or group of people whose society you want to study. I'm not condoning it!" he added, clearly catching the deeply cynical look
on Jack's face. "I'm just saying that if you think about it from that kind of perspective, then it begins to make sense."
"Daniel, why are you doing this?" Jack asked.
Daniel frowned. "Doing what?"
"You're making excuses for these guys kidnapping you!"
Daniel flared up. "I'm just trying to give you an alternative point of view, Jack! You think I've wanted to be kept
here against my will for the last month?"
Jack stared at him, and finally he saw the bigger picture. Dimly he recalled both Annie and Daniel dressing him down in
a similar way in the past, an argument on the plant planet, and once again the sensation of the dual memory triggered another
brief migraine. He winced, prompting a worried, "Jack? You okay?" from Daniel before the flare-up disappeared again.
"Memo to self," Jack muttered. "Try not to think too much." Another minute or so, and Jack's head felt sufficiently recovered
for him to think about attempting conversation again. But before he did so, it suddenly occurred to him that for all the talk
about other points of view, there was one very important one that so far, he'd neglected to investigate. "Danny," he said
softly, "what happened to you?"
"What do you mean?" Daniel asked again.
Jack forced himself to smile. "You were scared back in the clearing when those two guys showed up, you were almost as bad
in the medical place." He looked up and met Daniel's gaze straight on. "You wanna tell me what went on here?"
After a few long, tense moments, Daniel nodded silently. And after a few more seconds of apparently gathering his thoughts,
he took a calm, measured breath and began to speak.
o o o o o o o o o o o o o o o
Four weeks earlier...
"Campers, campers, campers!" As always, Jack ensured that his entrance into the gate room
did not go unnoticed. For once he was also the last person to arrive; Daniel, Sam and Teal'c were kitted up and ready to go.
Well, almost. Daniel was still bent over double, trying to finish tying his bootlaces. They were tricky little devils, and
something he always hated doing. Finally he'd double-knotted them successfully and stood up, sliding his backpack on at the
Jack paused at the bottom of the gate ramp and looked around at the rest of his team. "My, aren't we a cheery bunch this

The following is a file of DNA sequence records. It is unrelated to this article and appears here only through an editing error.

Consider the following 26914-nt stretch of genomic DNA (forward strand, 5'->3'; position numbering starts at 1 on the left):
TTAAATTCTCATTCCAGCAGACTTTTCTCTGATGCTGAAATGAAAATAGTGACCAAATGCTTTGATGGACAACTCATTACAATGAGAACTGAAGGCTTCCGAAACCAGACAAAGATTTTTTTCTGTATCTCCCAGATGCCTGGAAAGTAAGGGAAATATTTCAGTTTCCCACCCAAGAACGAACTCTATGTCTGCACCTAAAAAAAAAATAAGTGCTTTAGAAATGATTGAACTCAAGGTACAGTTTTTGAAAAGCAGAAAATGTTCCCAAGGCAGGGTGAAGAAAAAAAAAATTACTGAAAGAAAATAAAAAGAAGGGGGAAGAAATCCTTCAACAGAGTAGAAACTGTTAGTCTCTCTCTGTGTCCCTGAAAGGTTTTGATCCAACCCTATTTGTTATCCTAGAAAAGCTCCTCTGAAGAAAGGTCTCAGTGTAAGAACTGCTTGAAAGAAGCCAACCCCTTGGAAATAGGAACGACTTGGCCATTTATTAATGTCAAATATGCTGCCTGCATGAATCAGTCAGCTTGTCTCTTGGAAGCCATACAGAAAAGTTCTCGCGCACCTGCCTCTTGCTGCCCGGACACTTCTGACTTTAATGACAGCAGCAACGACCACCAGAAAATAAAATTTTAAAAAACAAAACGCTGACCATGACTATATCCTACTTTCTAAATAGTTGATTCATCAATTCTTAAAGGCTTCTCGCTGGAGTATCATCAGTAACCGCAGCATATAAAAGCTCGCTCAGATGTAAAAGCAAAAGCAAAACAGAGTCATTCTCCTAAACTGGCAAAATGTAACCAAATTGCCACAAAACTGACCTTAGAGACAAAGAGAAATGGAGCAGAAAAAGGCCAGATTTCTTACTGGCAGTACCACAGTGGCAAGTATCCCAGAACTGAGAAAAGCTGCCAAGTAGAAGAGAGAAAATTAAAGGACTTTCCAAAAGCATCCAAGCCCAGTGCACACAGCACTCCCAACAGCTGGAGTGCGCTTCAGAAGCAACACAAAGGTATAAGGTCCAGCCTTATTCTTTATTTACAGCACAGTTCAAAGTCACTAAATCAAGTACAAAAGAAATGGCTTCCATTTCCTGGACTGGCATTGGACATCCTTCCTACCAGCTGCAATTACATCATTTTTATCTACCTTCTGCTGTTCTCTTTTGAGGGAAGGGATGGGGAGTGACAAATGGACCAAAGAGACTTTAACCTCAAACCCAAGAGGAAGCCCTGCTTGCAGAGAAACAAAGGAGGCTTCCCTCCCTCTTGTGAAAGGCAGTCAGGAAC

morning. Carter, Daniel, you two should be happy! Three days of nothing but mineral samples and possible ruins." He groaned
theatrically and looked up at the control room. "Wouldn't you agree, General?"
Daniel hid his amusement and indeed, Hammond's only reaction was, "Dial up the planet, Sergeant," with the microphone still
switched on, and a very pointed look at Jack.
A few minutes later, SG-1 arrived uneventfully on the planet oh so callously designated P9H-416. Daniel had long since
given up trying to persuade either General Hammond or the other militaristic Powers That Be that naming planets by something
- anything - other than a set of computer-generated letters and numbers was a good idea. People in higher echelons of the
military tended not to listen to lowly civilians (even if said lowly civilian was the reason those codes were being generated
in the first place) when it came to sensible, practical ideas like that. Although... despite his best intentions, Daniel had
found himself referring to the planets visited by the SGC by the computer codes - both in reports and mentally.
But no matter. And for what it was worth (probably not much), P9H-416 seemed to be reasonably average, as uninhabited planets
went. Familiar-looking green foliage, nothing too alien to the immediate eye. Daniel hopped down off the 'gate platform, followed
closely by the others. He'd already caught sight of some markings in the grass about thirty metres away. Hand on his trusty
camcorder, he started forwards.
"Hey, hey, hey, not so fast, Daniel," Jack called out. Daniel turned back to face him, with what he hoped was a challenging
expression on his face. Jack smiled slightly. "We've got three days here, remember. Walk!" he declared, making little walking
motions with his fingers.
Daniel resisted the quite frankly immature urge to stick his tongue out at his friend, although he did in fact slow his
pace down to reach the patch of grass his mind had marked out. He knelt down, a hand on the ground for balance. And grunted
in frustration. It wasn't as obvious closer in to the ground, so Daniel started randomly pulling clumps of grass out and tossing
them behind him. The makeshift mowing soon revealed rivets, little more than formed dents, really, in the hard soil, maybe
a centimetre deep, the same width and five or six long, the line running off into the grass again at either end. Daniel pulled
out the camcorder and quickly filmed a few seconds' footage of the line, muttering under his breath, just loud enough to be
picked up by the camera's microphone. He shut the machine off, and stared back down at the lines. There were three of them
in total, and the way they'd been impacted into the soil looked as though they'd been supporting something heavy at the time